After North Korean students took their end-of-term final exams in February, the Ministry of Higher Education reportedly ranked the average test scores of students from thirteen administrative regions, including the country’s provinces, directly-administered city (Pyongyang), and special cities.
“Students already got their grades back from their February final exams. Then, on Mar. 27, the Ministry of Higher Education made a nationwide announcement that they would rank average test scores in each province, directly-administered city, and special cities,” a source in North Korea told Daily NK on Apr. 5.
According to the source, the ranking of administrative regions by average test scores was as follows: Pyongyang, Chagang Province, South Hamgyong Province, South Pyongan Province, North Hwanghae Province, North Hamgyong Province, Kaesong, North Pyongan Province, Yanggang Province, Gangwon Province, Nampo, and Rason.
North Korean authorities published the ranking in light of the fact that proctors graded exams for each subject on a five-point scale, but the highest average grade was 1.2 while the lowest was 0.8. These results indicate that students’ educational attainment dropped dramatically in 2020.
“The authorities usually didn’t rank provinces by average end-of-term test scores,” the source explained. “But because the grades were lower than last year, the new head of the Ministry of Higher Education ordered them to calculate and publish the rankings.”
Ri Guk Chol became the new head of the Ministry of Higher Education and the president of Kim Il Sung University during the fourth session of the 14th Supreme People’s Assembly, which opened shortly after the Eighth Congress of the Workers’ Party early this year. He ordered his staff to rank each province by educational attainment, stating that it was necessary to investigate teachers’ and students’ education levels.
As more students began taking their classes from home in response to the COVID-19 pandemic, Ri saw the emergence of educational achievement gaps between provinces and between individual students. Daily NK’s source claims that Ri gave orders to create a ranking of test scores by region to understand the situation better.
In response to Ri’s order, the Ministry of Higher Education submitted an assessment report of nationwide student performance to the Central Committee. Ri reportedly received an “appreciation letter” from the central committee for his timely report on the situation and his submission of a plan to counteract education-related difficulties.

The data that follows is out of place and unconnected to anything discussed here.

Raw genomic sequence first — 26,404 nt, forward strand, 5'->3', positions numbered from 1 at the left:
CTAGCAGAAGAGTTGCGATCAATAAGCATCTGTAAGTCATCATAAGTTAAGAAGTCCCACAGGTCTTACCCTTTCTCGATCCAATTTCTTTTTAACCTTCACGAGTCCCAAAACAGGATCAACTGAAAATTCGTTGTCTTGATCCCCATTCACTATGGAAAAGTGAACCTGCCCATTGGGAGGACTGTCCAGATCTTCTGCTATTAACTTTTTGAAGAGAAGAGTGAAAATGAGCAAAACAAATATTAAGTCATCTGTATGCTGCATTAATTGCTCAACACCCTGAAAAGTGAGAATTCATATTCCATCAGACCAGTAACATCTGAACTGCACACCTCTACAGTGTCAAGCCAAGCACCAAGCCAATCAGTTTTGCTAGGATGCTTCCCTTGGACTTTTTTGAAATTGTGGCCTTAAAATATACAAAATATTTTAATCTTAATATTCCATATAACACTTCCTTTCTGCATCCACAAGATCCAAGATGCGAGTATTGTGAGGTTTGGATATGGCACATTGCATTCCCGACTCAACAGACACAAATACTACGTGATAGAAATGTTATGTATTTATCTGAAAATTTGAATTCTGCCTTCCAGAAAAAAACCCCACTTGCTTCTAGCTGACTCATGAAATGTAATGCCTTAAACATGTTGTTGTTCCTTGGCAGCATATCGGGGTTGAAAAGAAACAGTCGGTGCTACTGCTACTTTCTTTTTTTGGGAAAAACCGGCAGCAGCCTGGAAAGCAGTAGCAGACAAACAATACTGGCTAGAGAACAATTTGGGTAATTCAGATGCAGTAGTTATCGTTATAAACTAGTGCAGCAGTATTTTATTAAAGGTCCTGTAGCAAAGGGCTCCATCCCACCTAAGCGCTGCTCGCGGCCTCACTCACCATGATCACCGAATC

However, the source also reported that North Korean authorities dismissed the education bureau directors responsible for the three lowest-ranked special cities, cities and counties, and fired the principals of schools with the lowest test scores in each region.
The parents of students criticized these measures, however, saying that “low educational attainment was a serious problem even before COVID-19, but the authorities are trying to shift blame by saying that [the poor test scores] happened because of the pandemic,” and that “the principals aren’t to blame, but they are the ones getting punished.”
According to the source, even before teachers visited the homes of students to conduct classes, there were many instances “when students would go to school for class, and the teachers would lecture for about ten minutes before telling students to review on their own. Then, they would leave the classroom to attend to their personal matters.” Based on his account, parents are saying that “it’s nonsense to say that education is poor because of the pandemic when things like this went on for so long.”
The Ministry of Higher Education has proposed a nationwide “digital education planning competition” as one method of responding to this year’s poor educational attainment and improving the education levels of students and teachers. The source reported that “teachers’ universities all over the country are brimming with lesson plan proposals after receiving the notification about the competition.”
In fact, on Mar. 30, Rodong Sinmun reported that “teachers’ colleges from all over the country will participate in the digital lesson planning contest, which will take place soon…The contest will foster competition between teacher training institutions for the development of educational projects and will serve as a meaningful opportunity to develop nationwide education projects in a fast, equitable, and unified manner.”
*Translated by S & J